Which health care provisions will survive U.S. Supreme Court scrutiny? That's a question a lot of folks are asking, including those at the Internal Revenue Service.
The nine justices are expected to rule any time now on President Obama's legislative centerpiece, the Patient Protection and Affordable Care Act or Obamacare as it often is called.
Supreme Court Trauma Center by DonkeyHotey via Flickr CC
But what the high court will decide is anyone's guess.
The court could uphold the law, overturn it or declare some parts of it unconstitutional. Court watchers say that the way oral arguments went doesn't bode well for continuation of the law, particularly the individual mandate provision.
That portion requires Americans to buy health insurance or pay penalties for not doing so.
Supporters of the mandate say it's a fairer way to pay medical costs since taxpayers end up paying for the uninsured who use medical services for which they can't pay. Opponents say the mandate is unwarranted government intrusion into individual lives.
For legal eagles, the court's decision will rest on the Constitution's commerce clause (Article I, Section 8), which gives Congress the power to "regulate commerce … among the several States" and authorizes Congress to "make all laws which shall be necessary and proper" to make sure that happens.
Several tax laws were among those that Congress deemed necessary and proper to enforce the health care act. Among the tax laws that have already taken effect are:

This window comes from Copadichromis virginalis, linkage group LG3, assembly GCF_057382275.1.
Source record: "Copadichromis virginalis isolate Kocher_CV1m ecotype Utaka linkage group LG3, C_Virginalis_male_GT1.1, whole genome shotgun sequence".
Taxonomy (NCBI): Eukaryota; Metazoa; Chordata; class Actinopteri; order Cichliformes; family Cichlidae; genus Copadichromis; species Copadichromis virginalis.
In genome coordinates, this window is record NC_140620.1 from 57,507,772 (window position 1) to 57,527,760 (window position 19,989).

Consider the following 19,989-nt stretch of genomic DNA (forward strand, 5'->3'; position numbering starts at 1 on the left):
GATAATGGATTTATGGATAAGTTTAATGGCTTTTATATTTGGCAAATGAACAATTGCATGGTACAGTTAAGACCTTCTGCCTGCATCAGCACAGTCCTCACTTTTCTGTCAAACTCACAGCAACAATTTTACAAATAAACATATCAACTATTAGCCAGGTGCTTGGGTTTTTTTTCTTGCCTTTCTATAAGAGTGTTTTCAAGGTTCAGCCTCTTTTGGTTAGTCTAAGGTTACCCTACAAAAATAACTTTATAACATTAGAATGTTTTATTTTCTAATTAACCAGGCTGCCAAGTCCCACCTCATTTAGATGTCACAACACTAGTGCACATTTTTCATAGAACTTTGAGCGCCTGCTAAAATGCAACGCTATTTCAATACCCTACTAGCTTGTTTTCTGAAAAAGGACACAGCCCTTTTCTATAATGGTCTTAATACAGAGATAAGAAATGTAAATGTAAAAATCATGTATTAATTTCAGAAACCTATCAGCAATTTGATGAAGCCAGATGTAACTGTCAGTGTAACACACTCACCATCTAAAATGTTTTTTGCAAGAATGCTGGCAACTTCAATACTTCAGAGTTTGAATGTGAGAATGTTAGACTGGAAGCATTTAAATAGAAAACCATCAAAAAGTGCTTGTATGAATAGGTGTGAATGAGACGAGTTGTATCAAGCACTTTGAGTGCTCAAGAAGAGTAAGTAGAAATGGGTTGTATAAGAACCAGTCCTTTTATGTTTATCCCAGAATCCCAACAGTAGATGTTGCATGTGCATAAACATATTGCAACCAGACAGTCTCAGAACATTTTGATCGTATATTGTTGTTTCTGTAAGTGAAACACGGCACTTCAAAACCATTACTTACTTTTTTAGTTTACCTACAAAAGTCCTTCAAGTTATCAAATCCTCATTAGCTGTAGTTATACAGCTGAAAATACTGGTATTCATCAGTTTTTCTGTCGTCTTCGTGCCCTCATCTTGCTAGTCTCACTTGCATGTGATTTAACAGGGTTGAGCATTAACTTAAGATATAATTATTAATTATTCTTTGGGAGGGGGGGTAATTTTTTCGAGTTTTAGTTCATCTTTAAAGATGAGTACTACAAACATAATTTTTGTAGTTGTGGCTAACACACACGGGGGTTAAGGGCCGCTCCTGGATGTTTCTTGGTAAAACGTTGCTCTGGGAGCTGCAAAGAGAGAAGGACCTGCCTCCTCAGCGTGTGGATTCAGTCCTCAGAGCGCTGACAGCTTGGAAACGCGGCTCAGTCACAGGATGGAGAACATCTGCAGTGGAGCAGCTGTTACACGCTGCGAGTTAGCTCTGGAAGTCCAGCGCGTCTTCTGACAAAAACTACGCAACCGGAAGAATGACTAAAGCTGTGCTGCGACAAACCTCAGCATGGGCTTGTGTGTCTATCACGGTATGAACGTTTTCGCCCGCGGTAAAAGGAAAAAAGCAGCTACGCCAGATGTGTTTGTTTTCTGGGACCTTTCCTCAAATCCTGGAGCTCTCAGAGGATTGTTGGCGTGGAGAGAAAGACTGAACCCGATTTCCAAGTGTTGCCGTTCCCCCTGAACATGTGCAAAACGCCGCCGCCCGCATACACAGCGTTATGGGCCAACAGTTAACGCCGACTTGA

- Employer-provided health care coverage for workers' older children;
- Limitation of flexible spending account (FSA) reimbursements for over-the-counter medications;
- Expanded adoption tax credit;
- Tanning bed excise tax; and
- Small business health care tax credit.
The IRS has a special Web page with these and the remaining the tax-related health care act provisions that will take effect unless the Supreme Court says otherwise. I also blogged about the major provisions in health care reform taxes, health taxes, take 2 and the health care law's effective dates and repeal prospects.
While we wait for word from the Supreme Court, check out NPR's look at the history of the commerce clause, which was designed to end post-American Revolution interstate rivalries.
The Founding Fathers were smart guys, but when it comes to state competitiveness they obviously didn't foresee the coming of college athletic conferences. Not even the Supreme Court could solve the fights these create.
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